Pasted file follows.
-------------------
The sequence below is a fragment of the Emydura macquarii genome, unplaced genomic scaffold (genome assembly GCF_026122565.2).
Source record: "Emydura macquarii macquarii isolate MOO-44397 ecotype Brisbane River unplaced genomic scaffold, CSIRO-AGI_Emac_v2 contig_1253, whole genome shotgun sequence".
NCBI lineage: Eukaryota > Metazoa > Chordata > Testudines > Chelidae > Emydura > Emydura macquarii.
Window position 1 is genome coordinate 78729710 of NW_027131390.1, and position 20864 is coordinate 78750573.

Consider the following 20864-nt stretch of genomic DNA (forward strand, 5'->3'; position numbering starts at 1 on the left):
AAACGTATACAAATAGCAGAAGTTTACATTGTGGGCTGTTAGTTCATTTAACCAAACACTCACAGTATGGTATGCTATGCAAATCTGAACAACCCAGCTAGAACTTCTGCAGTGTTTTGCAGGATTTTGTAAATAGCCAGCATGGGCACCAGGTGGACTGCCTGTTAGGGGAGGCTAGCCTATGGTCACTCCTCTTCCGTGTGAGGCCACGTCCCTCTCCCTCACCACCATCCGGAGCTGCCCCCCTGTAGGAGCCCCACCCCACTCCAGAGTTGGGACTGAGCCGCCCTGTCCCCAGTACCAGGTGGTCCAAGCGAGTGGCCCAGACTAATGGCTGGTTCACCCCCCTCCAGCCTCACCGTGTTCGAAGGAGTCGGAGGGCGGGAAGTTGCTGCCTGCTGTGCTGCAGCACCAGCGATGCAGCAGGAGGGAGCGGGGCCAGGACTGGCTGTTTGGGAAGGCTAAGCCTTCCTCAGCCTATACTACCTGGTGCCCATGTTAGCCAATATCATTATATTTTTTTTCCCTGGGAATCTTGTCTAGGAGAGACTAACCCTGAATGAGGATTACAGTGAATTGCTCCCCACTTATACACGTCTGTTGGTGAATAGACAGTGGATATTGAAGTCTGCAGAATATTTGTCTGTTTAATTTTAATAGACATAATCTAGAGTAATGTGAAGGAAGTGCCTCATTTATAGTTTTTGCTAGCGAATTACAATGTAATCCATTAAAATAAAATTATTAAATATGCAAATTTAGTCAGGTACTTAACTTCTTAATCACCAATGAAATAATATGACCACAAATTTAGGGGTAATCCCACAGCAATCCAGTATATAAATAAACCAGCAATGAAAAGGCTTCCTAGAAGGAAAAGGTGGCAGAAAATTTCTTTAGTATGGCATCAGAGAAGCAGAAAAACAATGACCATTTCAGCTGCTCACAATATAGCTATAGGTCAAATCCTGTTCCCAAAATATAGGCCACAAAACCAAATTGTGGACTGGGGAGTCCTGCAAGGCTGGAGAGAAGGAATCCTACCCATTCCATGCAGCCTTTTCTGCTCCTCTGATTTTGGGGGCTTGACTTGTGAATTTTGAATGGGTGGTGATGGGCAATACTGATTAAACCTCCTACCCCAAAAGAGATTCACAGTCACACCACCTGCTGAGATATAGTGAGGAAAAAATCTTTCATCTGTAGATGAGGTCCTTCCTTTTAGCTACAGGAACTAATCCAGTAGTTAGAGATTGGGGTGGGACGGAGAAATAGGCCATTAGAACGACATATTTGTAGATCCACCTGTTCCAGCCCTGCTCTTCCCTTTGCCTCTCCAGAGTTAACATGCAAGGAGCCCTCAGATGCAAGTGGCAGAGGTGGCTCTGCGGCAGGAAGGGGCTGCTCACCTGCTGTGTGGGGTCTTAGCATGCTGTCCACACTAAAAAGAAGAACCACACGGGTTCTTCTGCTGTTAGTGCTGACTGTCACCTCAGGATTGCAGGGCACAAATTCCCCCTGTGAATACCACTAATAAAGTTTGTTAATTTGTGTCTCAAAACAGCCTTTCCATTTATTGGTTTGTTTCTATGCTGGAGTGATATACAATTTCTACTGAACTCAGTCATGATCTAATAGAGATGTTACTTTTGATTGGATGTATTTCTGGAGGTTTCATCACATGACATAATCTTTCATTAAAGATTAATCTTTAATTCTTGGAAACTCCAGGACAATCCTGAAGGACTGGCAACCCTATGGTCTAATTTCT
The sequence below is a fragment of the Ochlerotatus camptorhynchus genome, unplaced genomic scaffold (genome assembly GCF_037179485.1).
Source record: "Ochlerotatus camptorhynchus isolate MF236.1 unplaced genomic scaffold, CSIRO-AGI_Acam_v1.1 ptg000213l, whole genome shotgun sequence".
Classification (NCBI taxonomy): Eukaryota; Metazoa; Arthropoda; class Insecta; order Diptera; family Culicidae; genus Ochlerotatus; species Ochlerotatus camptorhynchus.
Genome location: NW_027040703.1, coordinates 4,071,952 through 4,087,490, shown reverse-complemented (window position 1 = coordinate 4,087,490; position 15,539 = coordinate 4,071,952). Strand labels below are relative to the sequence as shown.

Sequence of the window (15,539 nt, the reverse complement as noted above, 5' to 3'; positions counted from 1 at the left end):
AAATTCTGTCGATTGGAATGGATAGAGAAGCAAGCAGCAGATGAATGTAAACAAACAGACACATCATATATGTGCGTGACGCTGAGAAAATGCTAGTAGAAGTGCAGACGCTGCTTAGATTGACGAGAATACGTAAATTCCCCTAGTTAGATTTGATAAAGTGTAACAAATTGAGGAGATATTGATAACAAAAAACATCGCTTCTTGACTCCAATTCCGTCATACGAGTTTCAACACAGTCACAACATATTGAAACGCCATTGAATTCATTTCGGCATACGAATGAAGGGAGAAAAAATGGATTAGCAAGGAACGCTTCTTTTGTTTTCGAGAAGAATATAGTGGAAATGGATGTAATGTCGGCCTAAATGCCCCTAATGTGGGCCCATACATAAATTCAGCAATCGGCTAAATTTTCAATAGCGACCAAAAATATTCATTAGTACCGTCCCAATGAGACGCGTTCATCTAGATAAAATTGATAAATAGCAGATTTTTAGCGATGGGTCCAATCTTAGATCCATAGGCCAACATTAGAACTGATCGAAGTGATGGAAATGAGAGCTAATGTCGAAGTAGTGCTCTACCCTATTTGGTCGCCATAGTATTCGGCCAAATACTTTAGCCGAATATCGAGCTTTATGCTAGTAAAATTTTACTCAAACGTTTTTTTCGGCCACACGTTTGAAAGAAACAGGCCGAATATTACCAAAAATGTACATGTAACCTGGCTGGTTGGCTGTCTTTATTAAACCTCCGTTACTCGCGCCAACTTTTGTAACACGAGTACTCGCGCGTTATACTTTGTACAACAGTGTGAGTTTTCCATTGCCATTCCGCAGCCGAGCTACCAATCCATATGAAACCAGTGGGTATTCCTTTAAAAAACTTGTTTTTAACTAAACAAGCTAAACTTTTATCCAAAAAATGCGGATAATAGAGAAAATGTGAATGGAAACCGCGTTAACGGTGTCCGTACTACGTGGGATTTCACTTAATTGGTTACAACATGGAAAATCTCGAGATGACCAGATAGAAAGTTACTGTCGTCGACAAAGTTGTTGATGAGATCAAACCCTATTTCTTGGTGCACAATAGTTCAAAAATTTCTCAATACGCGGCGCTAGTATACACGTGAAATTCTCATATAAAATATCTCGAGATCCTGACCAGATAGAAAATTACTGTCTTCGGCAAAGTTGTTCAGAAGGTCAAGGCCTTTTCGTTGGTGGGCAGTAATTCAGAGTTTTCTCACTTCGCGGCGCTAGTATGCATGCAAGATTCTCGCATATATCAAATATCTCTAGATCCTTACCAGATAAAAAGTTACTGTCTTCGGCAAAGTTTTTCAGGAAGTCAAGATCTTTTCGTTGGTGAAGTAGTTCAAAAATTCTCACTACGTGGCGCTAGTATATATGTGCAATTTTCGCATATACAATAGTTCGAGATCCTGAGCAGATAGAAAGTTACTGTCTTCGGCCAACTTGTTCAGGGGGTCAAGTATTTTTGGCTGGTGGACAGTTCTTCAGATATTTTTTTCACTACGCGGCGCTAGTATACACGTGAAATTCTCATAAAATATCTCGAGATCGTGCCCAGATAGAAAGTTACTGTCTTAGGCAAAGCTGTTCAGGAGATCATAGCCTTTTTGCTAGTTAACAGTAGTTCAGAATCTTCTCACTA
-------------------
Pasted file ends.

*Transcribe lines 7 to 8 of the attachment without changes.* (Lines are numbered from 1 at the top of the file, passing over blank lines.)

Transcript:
The sequence below is a fragment of the Ochlerotatus camptorhynchus genome, unplaced genomic scaffold (genome assembly GCF_037179485.1).
Source record: "Ochlerotatus camptorhynchus isolate MF236.1 unplaced genomic scaffold, CSIRO-AGI_Acam_v1.1 ptg000213l, whole genome shotgun sequence".